Do Your Emotions Affect Your Success in Learning a New Language?
Europe was still in the Dark Ages.
Hi, Steve Kaufmann here again, and today I wanna talk about what I call
the magic of language learning, the emotional side of language learning.
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So, you know, in my previous video I talked about how important
it was to reward ourselves.
For every little thing you do, every time you are able to do something
in the language, reward yourself.
But there's another aspect to rewarding yourself, and that is to
indulge in those things that make the language interesting to you.
And even if you are not doing these things in the target language, if you
are cultivating that interest, if you are cultivating the magic, you are
going to motivate yourself to learn the language, and I wanna talk about
some examples from my own experience.
So first of all, when I started learning French, I had a professor
who made French culture French civilization, very interesting to me.
As a result, I started watching French movies.
Prior to that, I wasn't interested in French, even though we had it
at school and so I couldn't speak.
And then when I followed my interests In French movies, French...
everything to do with France, and eventually ended up going
to France, that spurred me on.
The same with Chinese.
I got very interested in basically the modern history of China, the twenties
and thirties as China struggled, sort of coming into contact with Western
civilization, Western imperialists.
Uh, a very proud and, and old culture having to face certain new realities.
That whole romance of that period motivated me to learn, uh, Chinese and
I can go on and on with other examples.
Russian, when I watched ... a movie, a Russian movie from the 19th century.
Uh, it conjures up this romantic image may not be an accurate
reflection of what Russia is or was, but it's part of what motivated me.
It becomes the, the sort of magic, the emotions, because
emotions are very important.
We know from cognitive science research that when we learn something, if the
brain sees things that are new and meaningful to the brain, the brain is
more likely to remember those things.
And so that emotional side, that emotional connection is important.
I find that if I listen to something in the target language and I enjoy,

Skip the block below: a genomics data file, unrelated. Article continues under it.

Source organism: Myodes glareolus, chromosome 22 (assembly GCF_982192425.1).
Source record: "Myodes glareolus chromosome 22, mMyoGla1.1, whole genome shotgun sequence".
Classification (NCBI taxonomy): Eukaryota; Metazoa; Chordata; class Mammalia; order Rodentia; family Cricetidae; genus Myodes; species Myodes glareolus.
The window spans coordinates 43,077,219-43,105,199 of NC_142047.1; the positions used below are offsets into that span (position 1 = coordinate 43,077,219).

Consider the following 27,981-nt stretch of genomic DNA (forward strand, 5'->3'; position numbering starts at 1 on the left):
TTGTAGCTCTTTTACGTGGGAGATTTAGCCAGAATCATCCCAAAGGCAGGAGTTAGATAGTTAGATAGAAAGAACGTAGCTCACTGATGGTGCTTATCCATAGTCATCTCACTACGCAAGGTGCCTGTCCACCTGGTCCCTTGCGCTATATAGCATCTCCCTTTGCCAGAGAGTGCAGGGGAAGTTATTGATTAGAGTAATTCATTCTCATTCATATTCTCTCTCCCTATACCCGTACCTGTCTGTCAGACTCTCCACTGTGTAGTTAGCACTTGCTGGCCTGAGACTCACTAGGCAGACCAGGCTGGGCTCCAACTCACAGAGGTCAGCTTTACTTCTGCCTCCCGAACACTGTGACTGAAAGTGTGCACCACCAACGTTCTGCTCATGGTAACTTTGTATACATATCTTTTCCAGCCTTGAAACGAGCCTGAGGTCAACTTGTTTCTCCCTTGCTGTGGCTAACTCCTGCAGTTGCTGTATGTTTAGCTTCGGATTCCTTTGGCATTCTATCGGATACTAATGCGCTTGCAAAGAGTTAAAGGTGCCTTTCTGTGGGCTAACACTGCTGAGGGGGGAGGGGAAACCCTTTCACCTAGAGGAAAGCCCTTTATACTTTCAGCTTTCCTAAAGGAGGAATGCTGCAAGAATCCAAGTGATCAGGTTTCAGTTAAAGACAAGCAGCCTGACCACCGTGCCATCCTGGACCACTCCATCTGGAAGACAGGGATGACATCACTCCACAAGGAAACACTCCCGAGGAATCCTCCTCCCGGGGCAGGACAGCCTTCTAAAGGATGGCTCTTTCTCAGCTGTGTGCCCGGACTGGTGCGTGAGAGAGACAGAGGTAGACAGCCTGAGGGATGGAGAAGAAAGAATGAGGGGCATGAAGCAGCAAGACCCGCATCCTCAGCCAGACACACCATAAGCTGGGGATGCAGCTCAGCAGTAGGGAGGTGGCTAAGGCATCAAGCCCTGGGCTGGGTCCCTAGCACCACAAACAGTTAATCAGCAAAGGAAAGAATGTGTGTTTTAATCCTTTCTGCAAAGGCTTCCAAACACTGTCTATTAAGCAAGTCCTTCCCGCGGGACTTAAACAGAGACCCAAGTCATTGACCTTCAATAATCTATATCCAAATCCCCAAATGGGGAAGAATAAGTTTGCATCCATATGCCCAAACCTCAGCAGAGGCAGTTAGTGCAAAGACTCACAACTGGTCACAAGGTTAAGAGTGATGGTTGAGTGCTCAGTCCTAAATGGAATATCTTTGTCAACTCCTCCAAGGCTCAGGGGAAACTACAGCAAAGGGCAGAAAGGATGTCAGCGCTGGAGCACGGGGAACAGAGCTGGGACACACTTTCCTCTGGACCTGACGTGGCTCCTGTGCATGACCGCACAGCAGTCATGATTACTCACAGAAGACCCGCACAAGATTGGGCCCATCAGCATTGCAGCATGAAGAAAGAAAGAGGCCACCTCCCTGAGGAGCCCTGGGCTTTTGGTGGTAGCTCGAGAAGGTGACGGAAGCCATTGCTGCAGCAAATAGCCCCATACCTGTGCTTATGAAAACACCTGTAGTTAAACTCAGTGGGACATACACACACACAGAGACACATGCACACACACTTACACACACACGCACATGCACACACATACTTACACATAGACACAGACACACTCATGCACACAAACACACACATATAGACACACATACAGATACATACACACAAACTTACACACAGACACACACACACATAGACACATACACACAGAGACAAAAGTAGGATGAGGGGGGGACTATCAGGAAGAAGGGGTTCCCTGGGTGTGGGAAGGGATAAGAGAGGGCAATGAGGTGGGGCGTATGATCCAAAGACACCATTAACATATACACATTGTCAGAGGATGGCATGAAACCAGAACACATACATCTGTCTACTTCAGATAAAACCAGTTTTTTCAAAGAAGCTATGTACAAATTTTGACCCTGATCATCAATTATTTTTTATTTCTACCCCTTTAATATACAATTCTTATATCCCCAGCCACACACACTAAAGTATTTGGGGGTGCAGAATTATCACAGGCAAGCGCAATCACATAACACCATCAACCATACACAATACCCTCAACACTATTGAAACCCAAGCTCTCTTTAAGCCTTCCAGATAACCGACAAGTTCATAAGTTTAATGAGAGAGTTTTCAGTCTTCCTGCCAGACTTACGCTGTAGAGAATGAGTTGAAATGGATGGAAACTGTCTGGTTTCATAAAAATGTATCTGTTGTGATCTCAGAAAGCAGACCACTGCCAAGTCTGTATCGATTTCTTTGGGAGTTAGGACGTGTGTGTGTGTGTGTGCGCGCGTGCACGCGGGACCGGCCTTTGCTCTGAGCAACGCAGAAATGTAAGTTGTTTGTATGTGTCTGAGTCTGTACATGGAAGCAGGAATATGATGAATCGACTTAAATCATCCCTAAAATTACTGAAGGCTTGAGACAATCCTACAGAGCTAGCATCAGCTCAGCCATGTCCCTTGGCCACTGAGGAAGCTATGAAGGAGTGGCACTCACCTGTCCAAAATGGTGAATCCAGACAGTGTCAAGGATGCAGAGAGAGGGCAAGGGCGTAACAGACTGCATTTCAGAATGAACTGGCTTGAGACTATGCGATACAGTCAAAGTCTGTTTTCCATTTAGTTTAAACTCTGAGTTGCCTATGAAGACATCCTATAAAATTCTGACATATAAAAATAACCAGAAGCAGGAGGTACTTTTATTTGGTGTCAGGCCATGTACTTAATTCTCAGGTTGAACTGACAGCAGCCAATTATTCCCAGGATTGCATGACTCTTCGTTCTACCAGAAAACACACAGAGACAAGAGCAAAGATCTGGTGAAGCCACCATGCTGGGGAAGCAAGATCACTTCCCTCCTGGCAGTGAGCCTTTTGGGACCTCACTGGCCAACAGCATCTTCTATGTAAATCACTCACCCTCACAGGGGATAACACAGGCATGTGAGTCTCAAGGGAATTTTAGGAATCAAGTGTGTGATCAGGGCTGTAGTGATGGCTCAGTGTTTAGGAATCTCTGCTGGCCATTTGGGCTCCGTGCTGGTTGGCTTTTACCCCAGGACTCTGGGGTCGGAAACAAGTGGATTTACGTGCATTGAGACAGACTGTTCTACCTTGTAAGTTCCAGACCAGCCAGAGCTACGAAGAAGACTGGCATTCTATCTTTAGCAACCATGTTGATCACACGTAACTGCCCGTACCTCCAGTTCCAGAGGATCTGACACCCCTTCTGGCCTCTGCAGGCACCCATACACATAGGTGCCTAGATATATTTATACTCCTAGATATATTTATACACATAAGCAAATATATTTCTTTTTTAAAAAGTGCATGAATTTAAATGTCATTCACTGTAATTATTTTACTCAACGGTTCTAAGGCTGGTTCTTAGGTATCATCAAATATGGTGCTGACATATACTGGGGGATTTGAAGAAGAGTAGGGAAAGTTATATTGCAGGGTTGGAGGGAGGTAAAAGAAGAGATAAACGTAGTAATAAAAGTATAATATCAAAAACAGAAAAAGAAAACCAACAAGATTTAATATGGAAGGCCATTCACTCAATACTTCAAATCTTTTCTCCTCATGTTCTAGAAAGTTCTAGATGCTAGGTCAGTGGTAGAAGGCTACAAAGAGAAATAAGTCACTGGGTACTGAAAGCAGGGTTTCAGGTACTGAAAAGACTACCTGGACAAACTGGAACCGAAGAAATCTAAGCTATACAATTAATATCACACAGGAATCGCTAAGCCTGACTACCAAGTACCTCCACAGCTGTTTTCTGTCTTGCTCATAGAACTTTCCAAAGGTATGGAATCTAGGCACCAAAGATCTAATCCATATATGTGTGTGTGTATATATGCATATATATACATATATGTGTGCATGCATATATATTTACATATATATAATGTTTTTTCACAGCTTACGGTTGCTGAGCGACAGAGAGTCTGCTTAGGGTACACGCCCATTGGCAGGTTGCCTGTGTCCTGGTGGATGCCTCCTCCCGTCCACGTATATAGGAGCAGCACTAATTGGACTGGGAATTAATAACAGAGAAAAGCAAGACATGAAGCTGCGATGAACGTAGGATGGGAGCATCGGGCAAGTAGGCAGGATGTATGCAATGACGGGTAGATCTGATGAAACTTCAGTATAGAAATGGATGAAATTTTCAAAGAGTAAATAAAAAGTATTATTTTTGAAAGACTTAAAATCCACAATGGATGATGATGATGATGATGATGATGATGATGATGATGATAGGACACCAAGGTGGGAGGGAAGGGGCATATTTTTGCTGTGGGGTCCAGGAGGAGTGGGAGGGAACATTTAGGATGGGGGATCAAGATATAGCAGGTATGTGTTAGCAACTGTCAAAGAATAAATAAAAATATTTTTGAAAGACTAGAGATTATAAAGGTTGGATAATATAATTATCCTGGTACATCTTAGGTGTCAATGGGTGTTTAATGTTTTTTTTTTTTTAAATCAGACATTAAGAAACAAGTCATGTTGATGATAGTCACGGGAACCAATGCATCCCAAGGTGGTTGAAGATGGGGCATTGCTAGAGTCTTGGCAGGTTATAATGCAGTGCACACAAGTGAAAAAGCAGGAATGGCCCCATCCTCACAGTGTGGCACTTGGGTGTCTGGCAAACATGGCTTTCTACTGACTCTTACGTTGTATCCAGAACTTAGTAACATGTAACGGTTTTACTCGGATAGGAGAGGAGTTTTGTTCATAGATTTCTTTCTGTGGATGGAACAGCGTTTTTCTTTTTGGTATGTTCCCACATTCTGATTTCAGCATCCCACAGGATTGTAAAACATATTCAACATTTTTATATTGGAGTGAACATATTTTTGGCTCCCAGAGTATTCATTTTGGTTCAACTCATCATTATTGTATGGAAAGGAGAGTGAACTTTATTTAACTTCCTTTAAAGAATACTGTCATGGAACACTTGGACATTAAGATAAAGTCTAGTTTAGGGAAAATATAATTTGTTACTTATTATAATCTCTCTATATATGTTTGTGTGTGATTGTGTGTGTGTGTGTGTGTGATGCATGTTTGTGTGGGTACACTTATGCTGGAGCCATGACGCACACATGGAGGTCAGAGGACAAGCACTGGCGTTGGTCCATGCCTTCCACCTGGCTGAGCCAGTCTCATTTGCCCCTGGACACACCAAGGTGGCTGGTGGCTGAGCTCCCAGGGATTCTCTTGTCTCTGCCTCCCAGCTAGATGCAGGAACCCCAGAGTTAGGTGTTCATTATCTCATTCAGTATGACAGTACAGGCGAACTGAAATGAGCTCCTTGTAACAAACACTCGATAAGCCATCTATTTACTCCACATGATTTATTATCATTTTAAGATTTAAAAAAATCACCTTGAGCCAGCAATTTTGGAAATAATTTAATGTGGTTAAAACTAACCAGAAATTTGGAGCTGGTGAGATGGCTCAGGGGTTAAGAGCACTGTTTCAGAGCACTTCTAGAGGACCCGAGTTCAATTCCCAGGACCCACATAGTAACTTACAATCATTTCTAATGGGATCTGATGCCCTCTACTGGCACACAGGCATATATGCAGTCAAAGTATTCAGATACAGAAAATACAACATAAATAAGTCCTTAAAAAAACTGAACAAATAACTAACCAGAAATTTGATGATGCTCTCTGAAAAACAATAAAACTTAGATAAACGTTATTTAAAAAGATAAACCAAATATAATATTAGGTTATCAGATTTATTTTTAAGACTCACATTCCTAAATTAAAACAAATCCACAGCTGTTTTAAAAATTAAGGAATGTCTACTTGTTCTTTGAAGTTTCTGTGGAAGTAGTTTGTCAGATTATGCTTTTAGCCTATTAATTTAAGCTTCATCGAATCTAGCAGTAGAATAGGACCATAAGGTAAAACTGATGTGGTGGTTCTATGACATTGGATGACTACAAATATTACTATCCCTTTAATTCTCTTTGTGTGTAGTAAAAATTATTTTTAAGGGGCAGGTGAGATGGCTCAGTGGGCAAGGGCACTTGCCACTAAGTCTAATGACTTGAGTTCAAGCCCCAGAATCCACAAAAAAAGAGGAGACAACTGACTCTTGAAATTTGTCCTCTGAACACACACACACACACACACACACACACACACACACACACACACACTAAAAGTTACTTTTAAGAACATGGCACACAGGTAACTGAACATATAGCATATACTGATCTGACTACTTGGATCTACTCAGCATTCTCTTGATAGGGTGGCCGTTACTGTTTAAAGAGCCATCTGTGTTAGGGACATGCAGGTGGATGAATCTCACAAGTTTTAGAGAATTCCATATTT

I like the voice, I enjoy the subject matter I'm more likely to remember,
I'm more, more likely to learn from it.
Another example is my current experience with, uh, Persian,
Turkish, Arabic, that, you know, central Asia, middle Eastern world.
So in addition to what I do on LingQ where I study and I explore some
of the great content that we have, for example, in Turkish and in, in
Persian, that Sahra has prepared for me on Iranian history and so forth.
I also indulge my interest by reading in English.
Uh, so I wanted to show you some examples.
So here's a book for example about Selim, who was one of the great emperors of
the Ottoman Empire and how he, you know, killed his brothers and fought to gain the
throne and what he did with the throne.
I just started into the book and it is fascinating, uh, and it conjures
up that Turkish world, the Turkey connecting with the Safavid, the Shiite,
uh, forces in, uh, next door, Iran.
All of that is part of that Turkish/Iranian world.
And as I get into that, of course I get into the whole
magic again of Central Asia.
Central Asia a thousand years ago was a major center of world learning.
We sometimes forget that, uh, at a time when, uh, Europe was still in the Dark
Ages, there were scientists in Central Asia who were measuring the stars
and, you know, the orbits of, of , you know, planets and this kind of thing.
Uh, and their language was Persian.
In fact, here's another book.
I, I, I tend to go buy books because I, I want to indulge my interest
because that then motivates me to work harder on my Persian, my Turkish,
my Arabic, um, The Persianate World.
Um, one that I started into, by the way, is The Lost Enlightenment, which
again, deals with very specifically this Central Asia Bohara, uh, Samarkand
center of learning for quite a few hundred years, which contributed to
the modern world as we now know it.
All of that is a bit of a digression and a distraction, but I don't
begrudge myself the time that I spend reading in English about all of these
things because it motivates me in my learning of these languages and
my discovery, uh, of these cultures.
Because inevitably when we learn the language, we discover culture.
We discover new areas that previously were perhaps a collection of
stereotypes come alive for us.
So I suggest you do indulge your interests, whatever they may be.
It might be Anime in the case of Japanese, or K-Pop in the case of
Korean, whatever those interests are.
Or if you wanna watch a movie with, you know, subtitles in your own language,
even if you don't understand much.
This was the case when I started into Russian.
It's, um, it's, it may not do that much for your language learning, but it is
stimulating, it triggers that interest and that's so important in language learning.
And I did do, uh, a couple of videos one 13 years ago, one nine
years ago on the importance of our emotions in language learning.
So I suggest you have a look at those as well.
Thank you for listening.
Bye for now.